Placing the battery pack underneath the cabin floor not only gives the Bolt EV excellent road handling capabilities thanks to a low centre of gravity, but it also allows GM to keep the floor of the Bolt EV’s cabin flat, providing room inside the cabin for five people.
Front and rear, the upright body style of the Bolt EV has enabled GM to create a spacious cabin, with a ‘floating’ center console with 10.2-inch touchscreen display which GM says has enabled it to minimize the amount of space the dashboard takes up. Discrete climate control buttons sit below the center console, while a fully-customizable 8-inch instrument cluster behind the multi-function steering wheel allows the driver to choose how and where pertinent information is displayed. As you might expect, an always-on Internet connection via OnStar keeps both car and owner connected via a smartphone app, and GM says its Bolt EV will be given regular over-the-air software updates to add functionality and improvements over time.
While we’re on the subject of steering wheels, GM has followed driver feedback from the first-generation Chevrolet Volt and Chevrolet Spark EV, implementing the same user-controllable regenerative braking system as found in the second-generation 2016 Chevrolet Volt. Via as paddle mounted on the left-hand side of the steering wheel, drivers can control the amount of regenerative braking on accelerator lift-off, maximizing energy efficiency according to terrain and driver skill. When placed in ‘Low’ mode — equivalent to the ‘engine braking or low-range mode of an automatic car — GM says full one-pedal driving will be possible.
At 94.4 cubic feet, the Chevrolet Bolt EV has a far larger interior passenger space than either the Nissan LEAF or the Tesla Model S, making it ideal for longer-distance road trips with four (or maybe even five) adults on board. But while the passenger space is large, there’s one area where the Bolt EV is lacking: cargo space.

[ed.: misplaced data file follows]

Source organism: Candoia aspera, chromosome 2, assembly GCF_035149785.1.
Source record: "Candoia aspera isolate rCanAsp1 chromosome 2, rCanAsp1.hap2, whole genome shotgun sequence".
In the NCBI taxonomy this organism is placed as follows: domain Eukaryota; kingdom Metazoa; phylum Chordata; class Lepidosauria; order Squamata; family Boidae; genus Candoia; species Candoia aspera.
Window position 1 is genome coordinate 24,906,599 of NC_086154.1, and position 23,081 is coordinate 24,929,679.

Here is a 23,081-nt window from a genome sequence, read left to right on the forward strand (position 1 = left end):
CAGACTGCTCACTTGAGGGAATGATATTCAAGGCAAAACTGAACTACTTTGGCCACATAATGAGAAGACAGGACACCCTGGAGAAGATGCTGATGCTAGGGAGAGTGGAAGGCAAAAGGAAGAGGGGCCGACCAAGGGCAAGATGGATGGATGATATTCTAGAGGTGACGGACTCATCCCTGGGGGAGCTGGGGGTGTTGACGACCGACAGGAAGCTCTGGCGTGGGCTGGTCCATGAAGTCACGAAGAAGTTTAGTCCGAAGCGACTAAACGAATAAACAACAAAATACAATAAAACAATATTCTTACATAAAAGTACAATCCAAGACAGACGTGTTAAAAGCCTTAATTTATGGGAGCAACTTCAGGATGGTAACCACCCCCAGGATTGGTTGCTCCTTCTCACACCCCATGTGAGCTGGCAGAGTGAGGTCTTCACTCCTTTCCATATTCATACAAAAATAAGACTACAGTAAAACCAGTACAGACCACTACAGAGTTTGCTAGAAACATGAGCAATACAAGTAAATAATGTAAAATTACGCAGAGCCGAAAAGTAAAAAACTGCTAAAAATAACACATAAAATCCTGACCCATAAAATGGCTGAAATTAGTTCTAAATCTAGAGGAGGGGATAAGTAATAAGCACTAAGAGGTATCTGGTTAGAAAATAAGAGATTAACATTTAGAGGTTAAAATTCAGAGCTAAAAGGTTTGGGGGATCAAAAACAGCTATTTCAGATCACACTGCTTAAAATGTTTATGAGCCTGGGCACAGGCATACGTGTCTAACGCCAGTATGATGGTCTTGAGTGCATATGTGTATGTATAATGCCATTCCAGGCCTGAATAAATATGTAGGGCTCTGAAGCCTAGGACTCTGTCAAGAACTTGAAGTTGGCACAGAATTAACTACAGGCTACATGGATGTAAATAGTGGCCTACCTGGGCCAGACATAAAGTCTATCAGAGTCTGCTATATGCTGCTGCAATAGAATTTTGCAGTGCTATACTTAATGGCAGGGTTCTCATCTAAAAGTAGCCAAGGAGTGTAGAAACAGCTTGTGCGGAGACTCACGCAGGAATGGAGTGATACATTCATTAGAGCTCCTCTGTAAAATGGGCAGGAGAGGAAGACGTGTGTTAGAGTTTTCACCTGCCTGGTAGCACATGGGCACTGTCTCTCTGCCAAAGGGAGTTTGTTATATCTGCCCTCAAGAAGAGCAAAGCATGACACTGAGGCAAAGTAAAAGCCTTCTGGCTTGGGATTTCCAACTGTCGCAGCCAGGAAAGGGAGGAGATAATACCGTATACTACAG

At 16.9 cubic feet, GM is keen to note that the cargo space behind the rear seats in the Bolt EV is larger than both the Honda Fit and BMW i3. And if we’re honest, the BMW i3’s 15.1 cubic feet is often a concern we hear from those considering a BMW i3. But while the Bolt EV’s 16.9 cubic feet and positively cavernous load-space with rear seats folded flat, it’s load-bay volume is substantially smaller than the 24 cubic feet offered by the Nissan LEAF. While it may have the Japanese car beaten on range for now, we’re guessing the smaller load area could be a deal killer for those with young families or pets.
If we’re honest however, this particular negative point seems the only con we can see right now, especially if GM makes good on its promise of delivering the Bolt EV at a $30,000 price point after incentives and manages a range in excess of 200-miles on the EPA test cycle.
Sadly, due to a cancelled flight to our next appointment of the week, we were unable to get any time behind the wheel of the Chevrolet Bolt EV on the specially-prepared test track GM had set aside for the purpose following its official unveiling. Our friends from GreenCarReports were more fortunate, and report the limited low-speed first drive of a pre-production engineering prototype of the 2017 Bolt EV was an overall positive experience, with the engineering test Bolt EV delivering a responsive and balanced ride.
As always, we’ll give you a more in-depth review of the Bolt EV as and when we get a chance to test it for ourselves, but in the meantime we’re curious what you think of this new long-ragne car from GM. Which cars do you think it will compete against in the marketplace? What do you hope the final price and range will be? And will you be lining up to buy one?
Leave your thoughts in the Comments below.